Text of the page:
Animation still of a young girl with "Immunize" printed on her dress.

Emmy Immunity

By Sarah Eilers

It’s August. Students are facing summer’s end and the start of another school year. Parents are scrambling to arrange physical and dental checkups, and pediatricians’ offices are deluged with immunization forms.

Animation still of a young girl with "Immunize" printed on her dress.The National Library of Medicine (NLM) has nearly 200 cataloged films about vaccination and immunization. One recent acquisition features a pigtailed girl called Emmy Immunity. Emmy appears in a series of animated Public Service Announcements (PSAs) produced in 1964 by the South Carolina State Board of Health and the U.S. Public Health Service.  She sings her advice at the end of each segment: “Keep your family safe, every age and size, protection can be yours when you immunize.”

In the Eighty-Sixth Annual Report of the State Board of Health of South Carolina, covering July 1, 1964 through June 30, 1965 when these films were produced, the Board reported that it had conducted a widespread public information campaign about the necessity of immunization. Printed material was a mainstay of the campaign—posters, bus ads, and the like—but the board was concerned also with those who could not read. So material was prepared for broadcast by the state’s 11 television stations and 93 radio stations, informing the population of immunization activities across South Carolina. For even harder-to-reach groups, “a special set of animated film TV spots was produced to entertain as well as to educate this particularly difficult group.” Emmy Immunity appears to have been part of this set, which was adopted by the U.S. Public Health Service and provided to 72 Vaccination Assistance Projects across all 50 states.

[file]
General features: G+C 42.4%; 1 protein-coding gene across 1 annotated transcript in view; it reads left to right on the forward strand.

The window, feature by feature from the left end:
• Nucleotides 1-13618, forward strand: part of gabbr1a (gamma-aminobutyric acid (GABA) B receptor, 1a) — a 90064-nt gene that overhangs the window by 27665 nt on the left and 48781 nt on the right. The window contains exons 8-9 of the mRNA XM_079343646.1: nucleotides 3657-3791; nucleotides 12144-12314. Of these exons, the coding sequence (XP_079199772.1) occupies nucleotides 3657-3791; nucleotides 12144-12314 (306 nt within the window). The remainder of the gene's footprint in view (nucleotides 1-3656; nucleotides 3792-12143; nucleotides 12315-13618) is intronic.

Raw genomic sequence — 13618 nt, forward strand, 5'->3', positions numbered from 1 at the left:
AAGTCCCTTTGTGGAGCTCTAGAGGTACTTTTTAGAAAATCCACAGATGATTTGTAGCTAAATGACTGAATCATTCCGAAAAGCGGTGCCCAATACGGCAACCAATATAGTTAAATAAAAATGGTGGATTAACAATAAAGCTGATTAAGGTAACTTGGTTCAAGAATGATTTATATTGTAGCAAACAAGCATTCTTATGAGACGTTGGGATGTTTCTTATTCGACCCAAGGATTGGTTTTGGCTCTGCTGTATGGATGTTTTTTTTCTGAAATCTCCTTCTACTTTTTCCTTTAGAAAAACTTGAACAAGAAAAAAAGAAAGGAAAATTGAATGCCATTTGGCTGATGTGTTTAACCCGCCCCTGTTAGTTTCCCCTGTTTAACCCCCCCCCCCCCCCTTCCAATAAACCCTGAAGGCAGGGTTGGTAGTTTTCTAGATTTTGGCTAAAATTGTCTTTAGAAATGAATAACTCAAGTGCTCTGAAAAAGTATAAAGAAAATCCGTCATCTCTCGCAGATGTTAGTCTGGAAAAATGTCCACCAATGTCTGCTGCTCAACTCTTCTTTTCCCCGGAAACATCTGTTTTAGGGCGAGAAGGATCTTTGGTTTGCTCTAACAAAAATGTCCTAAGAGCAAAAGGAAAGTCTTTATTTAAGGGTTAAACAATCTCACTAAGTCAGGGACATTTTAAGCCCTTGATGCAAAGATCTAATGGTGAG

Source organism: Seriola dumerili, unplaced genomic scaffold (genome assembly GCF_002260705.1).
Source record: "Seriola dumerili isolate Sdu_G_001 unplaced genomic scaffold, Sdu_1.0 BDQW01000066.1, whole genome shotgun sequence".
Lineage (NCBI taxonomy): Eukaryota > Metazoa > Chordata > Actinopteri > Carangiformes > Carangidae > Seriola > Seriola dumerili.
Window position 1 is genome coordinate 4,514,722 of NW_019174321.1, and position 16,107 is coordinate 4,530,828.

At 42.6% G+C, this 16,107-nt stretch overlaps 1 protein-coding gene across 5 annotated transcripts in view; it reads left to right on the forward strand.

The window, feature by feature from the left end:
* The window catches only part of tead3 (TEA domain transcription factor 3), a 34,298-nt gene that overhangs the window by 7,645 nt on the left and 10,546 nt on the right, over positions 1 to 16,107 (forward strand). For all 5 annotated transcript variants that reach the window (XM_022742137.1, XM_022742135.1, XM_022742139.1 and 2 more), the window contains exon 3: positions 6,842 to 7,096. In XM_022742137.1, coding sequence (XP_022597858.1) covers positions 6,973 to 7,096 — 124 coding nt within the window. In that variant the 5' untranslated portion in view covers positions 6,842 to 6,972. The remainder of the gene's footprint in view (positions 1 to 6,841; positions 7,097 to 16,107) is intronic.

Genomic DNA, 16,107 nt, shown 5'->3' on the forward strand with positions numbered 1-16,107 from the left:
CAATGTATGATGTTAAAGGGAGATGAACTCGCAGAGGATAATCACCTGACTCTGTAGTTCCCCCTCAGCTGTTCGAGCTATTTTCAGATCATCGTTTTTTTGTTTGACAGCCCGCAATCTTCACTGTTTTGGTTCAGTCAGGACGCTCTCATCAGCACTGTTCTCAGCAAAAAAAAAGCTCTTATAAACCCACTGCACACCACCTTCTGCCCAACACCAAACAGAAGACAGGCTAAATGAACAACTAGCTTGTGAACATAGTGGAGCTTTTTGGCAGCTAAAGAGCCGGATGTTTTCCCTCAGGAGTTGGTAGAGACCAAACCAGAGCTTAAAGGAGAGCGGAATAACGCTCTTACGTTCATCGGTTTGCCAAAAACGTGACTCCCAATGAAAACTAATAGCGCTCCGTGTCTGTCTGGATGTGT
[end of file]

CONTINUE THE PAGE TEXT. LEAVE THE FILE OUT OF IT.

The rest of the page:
Emmy Immunity, 1964

The PSAs convey their message via “four dangerous characters”—ill-intentioned green cartoon figures representing infectious diseases. Locky Lockjaw, Dippy Diphtheria, Roly Polio, and Whoopy Whooping Cough all search for susceptible individuals to infect, but are thwarted by the protection afforded their intended victims by immunization.

Animation still of a green woman flying over a schoolbus full of children.The NLM’s copy of the film contains seven segments spliced together. Each disease and character has its own PSA, and three more PSAs mention all four diseases.

In one segment, Dippy Diphtheria flies above a school bus packed with children, cackling, “Since I’m an infectious character, I think I’ll find me a group to mingle with.” She swoops in, but is repelled by the shield of immunization that materializes.

Roly Polio is perhaps the most sinister character in the set. He sits in his wheelchair on a dais, the other three disease characters on a bench facing him, and declares:

Animation still of a blobby green figure in a wheelchair with a cruch and a brace on his leg.I’m Roly Polio, leader of this clan,
To destroy good health is our dirty plan!
There’s Locky Lockjaw, he’s my strong right arm.
There’s Whoopy Whooping Cough, he will do you harm.
And here is Dippy Diphtheria, she really is a pal.
To all of us diseases, she’s our pinup gal!